Anyway, In Chapter Ten – The First Holocaust – of his book The Great War For Civilization, Robert Fisk, wrote:

    …The hill of Margada is steep and littered with volcanic stones, a place of piercing bright light and shadows high above the eastern Syrian desert. It is cold on the summit and the winter rains have cut fissures into the mud between the rocks, brown canyons of earth that creep down to the base of the hill. Far below, the waters of the Habuk slink between grey, treeless banks, twisting through dark sand dunes, a river of black secrets. You do not need to know what happened at Margada to find something evil in this place. Like the forests of eastern Poland, the hill of Margada is a place eradicated memory, although the local Syrian police constable, a man of bright cheeks and generous moustache, had heard that something terrible happened here long before he was born…It was The Independent’s photographer, Isabel Ellsen, who found the dreadful evidence. Climbing down the crack cut into the hill by the rain, she brushed her hand against the brown earth and found herself looking at a skull, its cranium dark brown, its teeth still shiny. To its left a backbone protruded through the mud. When I scraped away the earth on the other side of the crevasse, an entire skeleton was revealed, and then another, and then a third, so closely packed that the bones had become tangled among each other. Every few inches of mud would reveal a femur, a skull, asset of teeth, fibula and sockets, squeezed together, as tightly packed as they had been on the day they died in terror in 1915, roped together to drown in their thousands…The parallel with Auschwitz is not no idle one. Turkey’s reign of terror against the Armenian people was an attempt to destroy the Armenian race. The Armenian death toll was almost a million and a half…The story of the Armenian genocide is one of almost unrelieved horror at the hands of Turkish soldiers and policemen who enthusiastically carried out their government’s orders to exterminate a race of Christian people in the Middle East…The reality was that a Young Turk movement – officially the “Committee of Union and Progress” – had effectively taken control of the corrupt Ottoman empire from Sultan Abdul Hamid. Originally a liberal party to which many Armenians gave their support, it acquired a nationalistic, racist, pan-Turkic creed which espoused a Turkish-speaking Muslim nation stretching from Ankara to Baku – a dream that was briefly achieved in 1918 but which is today physically prevented only by the existence of the post-Soviet Armenian republic. The Christian Armenians of Asia Minor, a mixture of Persian, Roman and Byzantine blood, swiftly became disillusioned with the new rulers of the Turkish Empire*…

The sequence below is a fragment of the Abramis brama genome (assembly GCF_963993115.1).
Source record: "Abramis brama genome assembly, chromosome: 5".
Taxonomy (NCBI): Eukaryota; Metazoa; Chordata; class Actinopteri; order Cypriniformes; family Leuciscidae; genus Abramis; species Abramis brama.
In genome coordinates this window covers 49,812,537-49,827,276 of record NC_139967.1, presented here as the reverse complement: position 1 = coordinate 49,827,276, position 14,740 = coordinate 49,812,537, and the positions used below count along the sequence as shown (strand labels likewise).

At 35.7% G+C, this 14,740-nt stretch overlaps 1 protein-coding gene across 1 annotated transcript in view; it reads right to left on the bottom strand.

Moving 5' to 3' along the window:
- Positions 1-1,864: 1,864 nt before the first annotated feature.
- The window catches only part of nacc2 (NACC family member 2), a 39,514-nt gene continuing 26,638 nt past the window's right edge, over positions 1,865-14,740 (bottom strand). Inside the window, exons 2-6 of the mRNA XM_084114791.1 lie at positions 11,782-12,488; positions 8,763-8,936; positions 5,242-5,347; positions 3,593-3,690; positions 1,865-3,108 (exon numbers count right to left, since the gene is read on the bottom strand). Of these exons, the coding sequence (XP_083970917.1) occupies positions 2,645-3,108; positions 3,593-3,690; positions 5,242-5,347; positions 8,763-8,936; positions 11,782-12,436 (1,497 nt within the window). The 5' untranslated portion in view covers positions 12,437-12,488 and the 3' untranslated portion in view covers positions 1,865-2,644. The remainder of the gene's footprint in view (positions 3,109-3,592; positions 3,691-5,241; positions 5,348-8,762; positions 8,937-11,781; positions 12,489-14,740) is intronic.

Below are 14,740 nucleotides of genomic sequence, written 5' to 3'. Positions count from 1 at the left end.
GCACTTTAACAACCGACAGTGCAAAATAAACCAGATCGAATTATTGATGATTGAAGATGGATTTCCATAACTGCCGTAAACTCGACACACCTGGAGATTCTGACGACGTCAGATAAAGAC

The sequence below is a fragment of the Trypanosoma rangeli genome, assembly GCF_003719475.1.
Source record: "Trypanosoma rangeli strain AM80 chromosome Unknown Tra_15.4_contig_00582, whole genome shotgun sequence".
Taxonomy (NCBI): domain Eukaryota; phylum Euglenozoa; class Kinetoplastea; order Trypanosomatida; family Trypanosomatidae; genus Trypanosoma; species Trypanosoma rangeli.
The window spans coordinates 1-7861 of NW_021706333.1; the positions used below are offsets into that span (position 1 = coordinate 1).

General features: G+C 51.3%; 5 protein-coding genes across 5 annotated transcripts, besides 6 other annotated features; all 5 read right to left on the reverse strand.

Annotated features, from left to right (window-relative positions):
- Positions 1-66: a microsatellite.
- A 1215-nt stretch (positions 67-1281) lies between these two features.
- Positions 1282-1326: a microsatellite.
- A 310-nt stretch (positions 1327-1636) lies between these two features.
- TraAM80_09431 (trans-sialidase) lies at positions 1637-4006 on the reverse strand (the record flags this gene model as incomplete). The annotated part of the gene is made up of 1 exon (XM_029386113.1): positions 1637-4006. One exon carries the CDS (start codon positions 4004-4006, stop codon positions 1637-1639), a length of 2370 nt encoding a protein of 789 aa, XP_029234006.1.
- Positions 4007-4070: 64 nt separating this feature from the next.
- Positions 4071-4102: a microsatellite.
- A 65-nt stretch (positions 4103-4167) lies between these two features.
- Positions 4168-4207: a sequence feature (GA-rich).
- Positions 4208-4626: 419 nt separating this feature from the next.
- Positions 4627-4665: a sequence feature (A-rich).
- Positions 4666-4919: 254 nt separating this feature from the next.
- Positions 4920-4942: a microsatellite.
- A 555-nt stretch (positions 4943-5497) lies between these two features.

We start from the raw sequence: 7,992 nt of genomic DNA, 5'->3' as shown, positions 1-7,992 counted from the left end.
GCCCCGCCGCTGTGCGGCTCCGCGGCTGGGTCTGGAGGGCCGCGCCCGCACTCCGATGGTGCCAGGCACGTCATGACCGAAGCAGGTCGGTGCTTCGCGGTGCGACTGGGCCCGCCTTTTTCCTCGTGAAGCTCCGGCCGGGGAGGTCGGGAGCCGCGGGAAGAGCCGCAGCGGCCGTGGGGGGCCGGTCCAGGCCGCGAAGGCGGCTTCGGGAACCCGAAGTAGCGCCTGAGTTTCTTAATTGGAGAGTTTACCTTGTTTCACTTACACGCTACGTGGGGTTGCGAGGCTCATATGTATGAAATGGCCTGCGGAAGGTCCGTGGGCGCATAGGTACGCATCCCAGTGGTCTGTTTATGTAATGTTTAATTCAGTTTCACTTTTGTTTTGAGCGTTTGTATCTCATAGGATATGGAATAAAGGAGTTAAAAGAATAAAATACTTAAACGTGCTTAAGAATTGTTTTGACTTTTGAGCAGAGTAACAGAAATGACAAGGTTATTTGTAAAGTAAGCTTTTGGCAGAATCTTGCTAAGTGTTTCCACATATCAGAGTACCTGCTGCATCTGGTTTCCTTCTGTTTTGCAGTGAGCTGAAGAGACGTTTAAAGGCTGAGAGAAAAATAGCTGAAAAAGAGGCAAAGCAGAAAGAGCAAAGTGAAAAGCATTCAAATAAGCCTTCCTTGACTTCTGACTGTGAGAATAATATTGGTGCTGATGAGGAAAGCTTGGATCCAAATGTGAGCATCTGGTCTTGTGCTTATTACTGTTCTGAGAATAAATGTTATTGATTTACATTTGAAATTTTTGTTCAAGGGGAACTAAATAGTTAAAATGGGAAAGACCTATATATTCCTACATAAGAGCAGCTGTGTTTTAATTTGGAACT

*The Armenians, descended from ancient Urartu, became the first Christian nation when their king Drtad converted from paganism in AD 301, and had to defend their faith against the Persians, who were Zoroastrian before becoming Muslim, and then the Arabs. The Turks arrived from central Asia in the eleventh century. Armenia and Greece were both Christian nations within the Ottoman empire.

    And this the thought of one who hopes and hopes and hopes that he will be the last one out – at least: (Subhanallahil-Azeem, ya Qahhar, ya Jabbar, ya Maalik! And a million questions and more to be answered at Arafah, my Lord; spare me the tribulations most horrible and make my path to Your Rahmat smooth and easy, ya Afwoon-Kareem, ya Lateefun-Jameel Ameen ya Rabb-al-‘aalameen)
    Would this be lie?

    What do you think, Abdassamad?

  2. My dear reader, I do not deny that something terrible might have happened, first, because I do not have the requisite knowledge of that history. What I wrote was that the people making the hullabaloo were the children of those who exterminated the native North American people, a crime they are remarkably quiet about, and therefore the hullabaloo was not a moral one, but for geopolitical or nefarious purposes.

    And scratch any of these crimes and one often finds an exponentially growing debt, and that of course brings us back to the as yet unbroached subject of the dinar and dirham.

    And very quickly we leave this life, still gazing on its crimes and its ups and downs, oblivious of the truth which lies before us.

    Thank you for the reminder.

Leave a comment

Your email address will not be published. Required fields are marked *